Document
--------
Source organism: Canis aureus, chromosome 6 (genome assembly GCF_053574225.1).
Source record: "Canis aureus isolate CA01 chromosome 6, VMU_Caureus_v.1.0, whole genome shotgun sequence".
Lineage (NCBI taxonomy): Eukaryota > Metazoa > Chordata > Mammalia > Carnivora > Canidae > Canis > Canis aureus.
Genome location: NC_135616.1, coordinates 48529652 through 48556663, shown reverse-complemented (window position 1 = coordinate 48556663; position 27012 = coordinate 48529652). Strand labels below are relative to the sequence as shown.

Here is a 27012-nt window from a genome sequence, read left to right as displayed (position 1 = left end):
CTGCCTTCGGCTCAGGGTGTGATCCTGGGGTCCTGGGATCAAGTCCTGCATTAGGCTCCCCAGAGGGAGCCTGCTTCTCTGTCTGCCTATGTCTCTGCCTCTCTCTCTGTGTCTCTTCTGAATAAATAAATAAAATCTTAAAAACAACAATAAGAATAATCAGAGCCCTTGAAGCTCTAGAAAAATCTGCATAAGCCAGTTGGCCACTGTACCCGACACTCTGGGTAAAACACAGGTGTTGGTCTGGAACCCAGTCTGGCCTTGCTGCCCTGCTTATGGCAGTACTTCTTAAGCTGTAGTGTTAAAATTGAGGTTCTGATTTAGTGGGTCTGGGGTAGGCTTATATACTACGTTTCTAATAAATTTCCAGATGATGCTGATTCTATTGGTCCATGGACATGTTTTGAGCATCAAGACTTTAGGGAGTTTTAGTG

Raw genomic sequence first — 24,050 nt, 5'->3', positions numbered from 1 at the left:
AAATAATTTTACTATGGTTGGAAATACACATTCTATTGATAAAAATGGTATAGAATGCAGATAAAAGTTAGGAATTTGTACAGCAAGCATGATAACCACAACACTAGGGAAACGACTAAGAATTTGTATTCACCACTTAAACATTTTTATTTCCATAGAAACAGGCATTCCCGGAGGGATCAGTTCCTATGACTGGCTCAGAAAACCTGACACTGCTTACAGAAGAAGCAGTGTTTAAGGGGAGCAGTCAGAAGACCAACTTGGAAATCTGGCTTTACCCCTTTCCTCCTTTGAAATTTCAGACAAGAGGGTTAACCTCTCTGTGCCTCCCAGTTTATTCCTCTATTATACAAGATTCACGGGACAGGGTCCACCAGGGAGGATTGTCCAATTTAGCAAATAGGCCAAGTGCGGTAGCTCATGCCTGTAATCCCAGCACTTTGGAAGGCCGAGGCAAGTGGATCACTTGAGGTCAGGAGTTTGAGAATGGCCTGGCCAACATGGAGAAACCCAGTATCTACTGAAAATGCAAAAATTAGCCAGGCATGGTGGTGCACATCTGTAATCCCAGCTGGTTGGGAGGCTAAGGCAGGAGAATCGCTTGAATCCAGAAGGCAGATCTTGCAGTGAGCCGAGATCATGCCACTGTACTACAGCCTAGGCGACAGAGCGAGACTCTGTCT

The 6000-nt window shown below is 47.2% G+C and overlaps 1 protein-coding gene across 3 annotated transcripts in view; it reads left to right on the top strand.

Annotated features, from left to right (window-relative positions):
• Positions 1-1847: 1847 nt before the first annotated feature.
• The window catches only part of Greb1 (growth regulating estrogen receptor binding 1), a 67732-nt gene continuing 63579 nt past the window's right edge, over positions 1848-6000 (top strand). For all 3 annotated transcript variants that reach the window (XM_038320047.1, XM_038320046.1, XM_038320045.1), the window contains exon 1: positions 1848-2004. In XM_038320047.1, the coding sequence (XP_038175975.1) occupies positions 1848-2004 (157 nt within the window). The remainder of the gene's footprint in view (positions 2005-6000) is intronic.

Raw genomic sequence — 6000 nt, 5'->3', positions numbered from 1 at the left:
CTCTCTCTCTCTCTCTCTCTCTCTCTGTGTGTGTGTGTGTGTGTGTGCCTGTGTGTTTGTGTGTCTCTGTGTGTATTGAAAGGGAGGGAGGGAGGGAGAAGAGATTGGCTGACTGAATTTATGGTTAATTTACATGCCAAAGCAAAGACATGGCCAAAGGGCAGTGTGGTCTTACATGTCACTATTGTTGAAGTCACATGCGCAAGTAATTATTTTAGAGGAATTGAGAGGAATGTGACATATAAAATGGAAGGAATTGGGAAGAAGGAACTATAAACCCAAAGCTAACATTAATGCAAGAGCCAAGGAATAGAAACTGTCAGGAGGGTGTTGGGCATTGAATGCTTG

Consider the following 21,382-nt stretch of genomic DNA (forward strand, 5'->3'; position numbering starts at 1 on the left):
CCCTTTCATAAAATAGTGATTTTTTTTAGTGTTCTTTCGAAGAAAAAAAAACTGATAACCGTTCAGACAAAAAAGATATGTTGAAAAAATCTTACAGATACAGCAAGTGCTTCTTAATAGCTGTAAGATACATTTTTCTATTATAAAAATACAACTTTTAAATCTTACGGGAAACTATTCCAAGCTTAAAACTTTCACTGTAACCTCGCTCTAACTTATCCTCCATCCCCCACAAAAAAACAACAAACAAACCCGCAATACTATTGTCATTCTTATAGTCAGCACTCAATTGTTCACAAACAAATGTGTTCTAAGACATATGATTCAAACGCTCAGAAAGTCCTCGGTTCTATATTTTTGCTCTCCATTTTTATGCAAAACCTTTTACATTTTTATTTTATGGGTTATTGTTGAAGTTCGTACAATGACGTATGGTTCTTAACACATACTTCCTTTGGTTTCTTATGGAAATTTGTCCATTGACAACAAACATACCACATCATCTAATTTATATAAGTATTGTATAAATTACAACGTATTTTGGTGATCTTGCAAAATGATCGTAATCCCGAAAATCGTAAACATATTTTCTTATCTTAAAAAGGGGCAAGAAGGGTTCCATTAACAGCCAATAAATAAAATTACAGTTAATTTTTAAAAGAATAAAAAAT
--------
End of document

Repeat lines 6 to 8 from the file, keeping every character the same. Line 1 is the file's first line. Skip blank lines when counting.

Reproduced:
CTGCCTTCGGCTCAGGGTGTGATCCTGGGGTCCTGGGATCAAGTCCTGCATTAGGCTCCCCAGAGGGAGCCTGCTTCTCTGTCTGCCTATGTCTCTGCCTCTCTCTCTGTGTCTCTTCTGAATAAATAAATAAAATCTTAAAAACAACAATAAGAATAATCAGAGCCCTTGAAGCTCTAGAAAAATCTGCATAAGCCAGTTGGCCACTGTACCCGACACTCTGGGTAAAACACAGGTGTTGGTCTGGAACCCAGTCTGGCCTTGCTGCCCTGCTTATGGCAGTACTTCTTAAGCTGTAGTGTTAAAATTGAGGTTCTGATTTAGTGGGTCTGGGGTAGGCTTATATACTACGTTTCTAATAAATTTCCAGATGATGCTGATTCTATTGGTCCATGGACATGTTTTGAGCATCAAGACTTTAGGGAGTTTTAGTG

Raw genomic sequence first — 24,050 nt, 5'->3', positions numbered from 1 at the left:
AAATAATTTTACTATGGTTGGAAATACACATTCTATTGATAAAAATGGTATAGAATGCAGATAAAAGTTAGGAATTTGTACAGCAAGCATGATAACCACAACACTAGGGAAACGACTAAGAATTTGTATTCACCACTTAAACATTTTTATTTCCATAGAAACAGGCATTCCCGGAGGGATCAGTTCCTATGACTGGCTCAGAAAACCTGACACTGCTTACAGAAGAAGCAGTGTTTAAGGGGAGCAGTCAGAAGACCAACTTGGAAATCTGGCTTTACCCCTTTCCTCCTTTGAAATTTCAGACAAGAGGGTTAACCTCTCTGTGCCTCCCAGTTTATTCCTCTATTATACAAGATTCACGGGACAGGGTCCACCAGGGAGGATTGTCCAATTTAGCAAATAGGCCAAGTGCGGTAGCTCATGCCTGTAATCCCAGCACTTTGGAAGGCCGAGGCAAGTGGATCACTTGAGGTCAGGAGTTTGAGAATGGCCTGGCCAACATGGAGAAACCCAGTATCTACTGAAAATGCAAAAATTAGCCAGGCATGGTGGTGCACATCTGTAATCCCAGCTGGTTGGGAGGCTAAGGCAGGAGAATCGCTTGAATCCAGAAGGCAGATCTTGCAGTGAGCCGAGATCATGCCACTGTACTACAGCCTAGGCGACAGAGCGAGACTCTGTCT